A tangled web
When a member of a commission threatens to have the subject of investigation sue another member of the commission then something must be radically wrong with commissions in Guyana. This is not a hypothetical case. Last Monday, when the Public Accounts Committee of the National Assembly met to discuss expenditures by the Ministry of Health and by the Georgetown Public Hospital there were many questions about the policy of drug procurement.
At the centre of the drug procurement issue was the New Guyana Pharmaceutical Corporation which enjoyed certain benefits, perhaps because of its size and the scope of its operations. Indeed, there are those who insist that any benefits New GPC may appear to enjoy springs from a special relationship between its owner, Dr Ranjisinghi Ramroop, and former president Bharrat Jagdeo.
Inside the Public Accounts Committee there were numerous questions because many things did not appear to be above board. Members resorted extensively to the reports by the Auditor General and to published reports about some of the drug procurement practices.
With a large bond due to the fact that New GPC is a drug manufacturer the decision was taken to have the company store the drugs it imported for the Ministry of Health and the Georgetown Public Hospital, in general, and by extension, the other health facilities.
It goes without saying that any importer must rely on that which it trusts to not only deliver in a timely manner, but must also be able to store in wholesome conditions. The New GPC satisfies this criterion. However, what caught the attention of the Public Accounts Committee must have been the fact that monies for all purchases were paid up front.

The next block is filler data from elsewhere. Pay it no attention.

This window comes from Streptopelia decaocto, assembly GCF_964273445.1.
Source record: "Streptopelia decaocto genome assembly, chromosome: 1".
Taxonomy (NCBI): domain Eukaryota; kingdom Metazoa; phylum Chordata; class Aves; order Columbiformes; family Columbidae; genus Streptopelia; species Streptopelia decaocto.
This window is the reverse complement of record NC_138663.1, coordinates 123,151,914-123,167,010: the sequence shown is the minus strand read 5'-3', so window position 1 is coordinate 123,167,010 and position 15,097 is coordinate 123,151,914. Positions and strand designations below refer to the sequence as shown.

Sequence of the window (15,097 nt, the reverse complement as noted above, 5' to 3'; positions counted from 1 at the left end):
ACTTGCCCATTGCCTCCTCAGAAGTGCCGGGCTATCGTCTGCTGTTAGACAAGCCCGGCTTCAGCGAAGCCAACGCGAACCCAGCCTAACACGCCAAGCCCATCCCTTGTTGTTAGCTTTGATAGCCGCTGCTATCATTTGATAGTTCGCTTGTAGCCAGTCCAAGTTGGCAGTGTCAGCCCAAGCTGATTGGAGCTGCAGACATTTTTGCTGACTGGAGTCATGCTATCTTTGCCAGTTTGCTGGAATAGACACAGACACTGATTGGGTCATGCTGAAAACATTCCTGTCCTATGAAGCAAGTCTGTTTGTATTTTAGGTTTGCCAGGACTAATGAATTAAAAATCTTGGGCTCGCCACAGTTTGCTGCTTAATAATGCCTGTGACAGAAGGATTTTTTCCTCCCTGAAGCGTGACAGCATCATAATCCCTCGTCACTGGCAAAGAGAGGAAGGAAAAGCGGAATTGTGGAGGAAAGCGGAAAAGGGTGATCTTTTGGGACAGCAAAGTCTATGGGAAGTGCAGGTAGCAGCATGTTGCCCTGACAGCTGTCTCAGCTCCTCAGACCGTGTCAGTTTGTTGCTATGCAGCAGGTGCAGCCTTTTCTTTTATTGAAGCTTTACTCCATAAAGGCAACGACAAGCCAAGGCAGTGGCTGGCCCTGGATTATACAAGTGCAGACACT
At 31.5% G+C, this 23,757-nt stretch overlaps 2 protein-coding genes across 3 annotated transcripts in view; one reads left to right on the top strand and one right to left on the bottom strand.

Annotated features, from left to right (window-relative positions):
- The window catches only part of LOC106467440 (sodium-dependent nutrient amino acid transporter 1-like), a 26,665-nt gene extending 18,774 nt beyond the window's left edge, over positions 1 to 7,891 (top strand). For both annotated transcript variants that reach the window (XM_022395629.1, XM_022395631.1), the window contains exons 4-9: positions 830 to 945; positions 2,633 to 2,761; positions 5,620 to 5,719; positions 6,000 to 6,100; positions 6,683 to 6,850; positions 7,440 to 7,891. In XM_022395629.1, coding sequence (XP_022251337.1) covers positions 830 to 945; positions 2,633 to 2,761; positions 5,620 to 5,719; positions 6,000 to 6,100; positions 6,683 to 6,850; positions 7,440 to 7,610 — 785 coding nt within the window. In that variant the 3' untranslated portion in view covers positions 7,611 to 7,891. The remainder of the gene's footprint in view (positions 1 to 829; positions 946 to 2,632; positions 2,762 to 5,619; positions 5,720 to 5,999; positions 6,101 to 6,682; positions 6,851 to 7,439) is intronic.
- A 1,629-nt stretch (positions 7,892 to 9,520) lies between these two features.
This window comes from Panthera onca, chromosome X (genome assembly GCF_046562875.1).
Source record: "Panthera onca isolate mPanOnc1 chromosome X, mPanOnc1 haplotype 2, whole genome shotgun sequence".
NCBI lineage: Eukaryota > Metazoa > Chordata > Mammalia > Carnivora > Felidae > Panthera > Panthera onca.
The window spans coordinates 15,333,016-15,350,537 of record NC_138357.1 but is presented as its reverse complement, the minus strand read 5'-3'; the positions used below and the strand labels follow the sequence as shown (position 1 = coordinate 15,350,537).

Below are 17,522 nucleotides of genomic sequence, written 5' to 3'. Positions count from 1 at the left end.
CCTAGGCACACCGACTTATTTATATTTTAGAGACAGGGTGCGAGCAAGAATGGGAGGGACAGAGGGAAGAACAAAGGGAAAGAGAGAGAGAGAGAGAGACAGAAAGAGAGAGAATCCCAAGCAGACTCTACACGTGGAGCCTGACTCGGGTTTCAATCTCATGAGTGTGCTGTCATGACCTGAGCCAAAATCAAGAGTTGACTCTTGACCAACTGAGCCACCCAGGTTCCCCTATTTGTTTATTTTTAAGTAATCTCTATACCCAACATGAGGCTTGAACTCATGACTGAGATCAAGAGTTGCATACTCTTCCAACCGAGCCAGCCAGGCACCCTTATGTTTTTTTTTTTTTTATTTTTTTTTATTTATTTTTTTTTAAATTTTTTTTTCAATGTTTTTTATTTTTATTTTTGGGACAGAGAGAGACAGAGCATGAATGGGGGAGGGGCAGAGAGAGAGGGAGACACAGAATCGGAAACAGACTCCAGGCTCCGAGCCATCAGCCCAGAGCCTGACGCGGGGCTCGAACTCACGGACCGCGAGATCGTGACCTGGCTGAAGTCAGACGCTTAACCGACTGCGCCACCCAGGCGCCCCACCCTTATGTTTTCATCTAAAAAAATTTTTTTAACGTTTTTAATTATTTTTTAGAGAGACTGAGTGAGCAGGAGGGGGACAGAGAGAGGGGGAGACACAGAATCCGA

Then there was the fact that some of the drugs were not delivered, giving rise to the question of whether they were indeed imported. Surely, any questioning along these lines had to be legitimate. In the first instance, the money spent was public funds and secondly, people have a right to know since they are the taxpayers whose money goes toward funding these operations.
This episode exposes something that is common to governments—privacy. Governments all over the world have been known to share special arrangements with certain companies, sometimes because of lobbies. In Guyana this particular relationship appears to have come about because of the close ties the then president shared with the owner of the company.
There may have been no such consideration but any semblance of something special could be imagined if the head of state seems to be closely aligned to anyone, particularly if that person does business with the government. To prove that no one is enjoying any special privileges the entity must go the extra mile to satisfy all arrangements in a manner that could withstand public scrutiny.
The fact that there are so many questions about the arrangement between the government and the New GPC sends the signal that people are not happy with what has been prevented to them. High among the areas of dissatisfaction is the issue of drugs being paid for in full before the purchase is made. This is most unusual. It begs the question whether the government is actually funding the operations of the New GPC. This may sound almost treasonous but given Guyana and the society it is, nothing can be taken for granted.
It therefore behooves the government representatives attending the Public Accounts Committee forum to answer questions as honestly as possible. Yet one gets the impression that honesty is not at a premium at this Public Accounts Committee forum. Instead, there is the threat of legal action to stop further questioning.
There are many unanswered questions. For example, there have been disclosures about the rental paid for the storage. Before the Public Accounts Committee, the officials testified that the government paid for storage. This admission came in the wake of denials from the New GPC that it charged nothing; that it was storing the government drugs for free.
The situation brings to mind the quotation, “Oh what a tangled web we weave.”